Any attempt by a non-parent to judicially change the care and custody of a child from a natural parent must precede that attempt with: (1) the filing of a petition setting forth all of the reasons why the change of custody is required; and (2) the service of that petition, together with a reasonable notice as to the time and place that petition will be heard. Following the filing and service of the petition and notice of hearing upon that petition, the natural parents whose rights are being affected shall have the right to: (1) present evidence as to the reasons why custody should not be changed; and (2) obtain a decision from a neutral, detached person or tribunal.

The appellees followed the procedure described in Overfield.

        The appellant also asserts that the family law master improperly decided the merits of the appellees' petition by elevating the children's stated preferences over the appellees' “right” to the children's custody as their sole surviving natural parent.

        We stated in Rose v. Rose, 176 W.Va. 18, 340 S.E.2d 176 (1986) that:

        . . . [i]t is well established that in controversies relating to the custody and care of children, the child, if he or she is of the age of discretion, should be consulted and due weight should be given to his or her wishes in the matter of custody and care. . . . This does not mean that the child's decision is binding on the trial court or that the parties are forbidden to introduce evidence to rebut the child's testimony. . . . an inquiry should be made into the child's intelligence and maturity to see if the child's choice was intelligently made. Equally important, however, is the child's rationale for his decision. In order to be accorded weight, a child's preference . . . ought to be based on good reason. . . . In making its examination of the child, the trial court should try to explore several aspects of the child's decision. We offer the following guidelines to the trial court as to areas which may have an effect on the weight placed on the child's decision: 1. The trial court should give greater weight to the wishes of a child which are expressed with strength, clearness, or with great sincerity. 2. A child's preference should be given less weight where it appears that the preference is based on a desire for less rigid discipline or restraint. 3. The trial court should investigate whether the statement of preference by the child was induced by the party in whose favor the preference was expressed. If so, said statement of preference should be accorded little, if any, weight. 4. Where an otherwise intelligent child makes an illogical decision based on unimportant factors, the trial court may disregard the child's statement of preference.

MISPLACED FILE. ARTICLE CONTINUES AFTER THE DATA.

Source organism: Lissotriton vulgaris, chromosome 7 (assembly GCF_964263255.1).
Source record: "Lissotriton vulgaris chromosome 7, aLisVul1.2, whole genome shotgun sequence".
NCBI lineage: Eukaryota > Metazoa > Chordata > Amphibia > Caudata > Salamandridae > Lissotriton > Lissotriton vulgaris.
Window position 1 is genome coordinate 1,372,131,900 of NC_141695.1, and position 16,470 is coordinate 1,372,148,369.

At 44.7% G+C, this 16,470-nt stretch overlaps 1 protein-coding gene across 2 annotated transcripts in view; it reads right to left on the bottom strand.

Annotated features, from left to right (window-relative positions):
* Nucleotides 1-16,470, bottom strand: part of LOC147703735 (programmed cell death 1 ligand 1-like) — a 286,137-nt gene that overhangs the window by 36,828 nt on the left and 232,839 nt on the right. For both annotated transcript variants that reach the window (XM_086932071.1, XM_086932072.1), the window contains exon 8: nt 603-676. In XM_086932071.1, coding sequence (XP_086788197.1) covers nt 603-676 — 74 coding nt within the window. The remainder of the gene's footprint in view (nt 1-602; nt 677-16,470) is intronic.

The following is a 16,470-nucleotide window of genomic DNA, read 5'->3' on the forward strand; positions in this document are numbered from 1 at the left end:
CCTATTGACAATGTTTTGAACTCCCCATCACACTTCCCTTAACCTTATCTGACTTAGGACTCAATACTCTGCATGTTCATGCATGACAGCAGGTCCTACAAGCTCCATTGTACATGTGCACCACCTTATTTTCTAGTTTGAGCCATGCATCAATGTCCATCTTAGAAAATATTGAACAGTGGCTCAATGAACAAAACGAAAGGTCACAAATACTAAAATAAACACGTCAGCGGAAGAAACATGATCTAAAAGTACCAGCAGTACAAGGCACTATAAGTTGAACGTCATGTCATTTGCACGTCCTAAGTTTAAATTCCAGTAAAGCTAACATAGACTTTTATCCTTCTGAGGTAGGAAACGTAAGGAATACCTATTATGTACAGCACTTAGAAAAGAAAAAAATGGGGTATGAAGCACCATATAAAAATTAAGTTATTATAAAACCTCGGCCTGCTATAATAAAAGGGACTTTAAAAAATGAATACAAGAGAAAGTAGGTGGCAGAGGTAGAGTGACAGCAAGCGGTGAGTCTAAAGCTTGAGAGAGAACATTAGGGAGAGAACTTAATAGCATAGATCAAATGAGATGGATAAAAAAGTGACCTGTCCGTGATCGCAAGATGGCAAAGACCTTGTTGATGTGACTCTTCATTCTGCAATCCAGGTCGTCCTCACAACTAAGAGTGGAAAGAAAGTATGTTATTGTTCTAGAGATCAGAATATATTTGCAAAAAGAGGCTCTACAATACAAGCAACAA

Id. at 20-21 n.2-4, 340 S.E.2d at 179-80 n.2-4.

        In the instant case, the children, ages 15 and 17, were over 14, the “age of discretion.” Although the appellant states in his brief that he unsuccessfully tried to obtain a copy of the tape recording of the hearing before the family law master, including the law master's interview with the children, we were able to obtain a copy of the tape without difficulty. Upon review of that tape recording, we conclude that the methodology prescribed in Rose was carefully followed. The law master inquired thoroughly and the record establishes that the children's preferences were firmly and reasonably held, that they were not under any undue influence, that the grandparents' home was a fit place, and that the children have strong ties there.   (See footnote 1) 

III.

        We find no error and affirm the decision of the lower court.

                                             Affirmed.


Footnote: 1
    The record shows that the appellant has worked hard to provide support for his children. The fact that the children expressed a preference to live with their maternal grandparents should not be allowed by any of the parties to permanently injure the children's relationship with their father.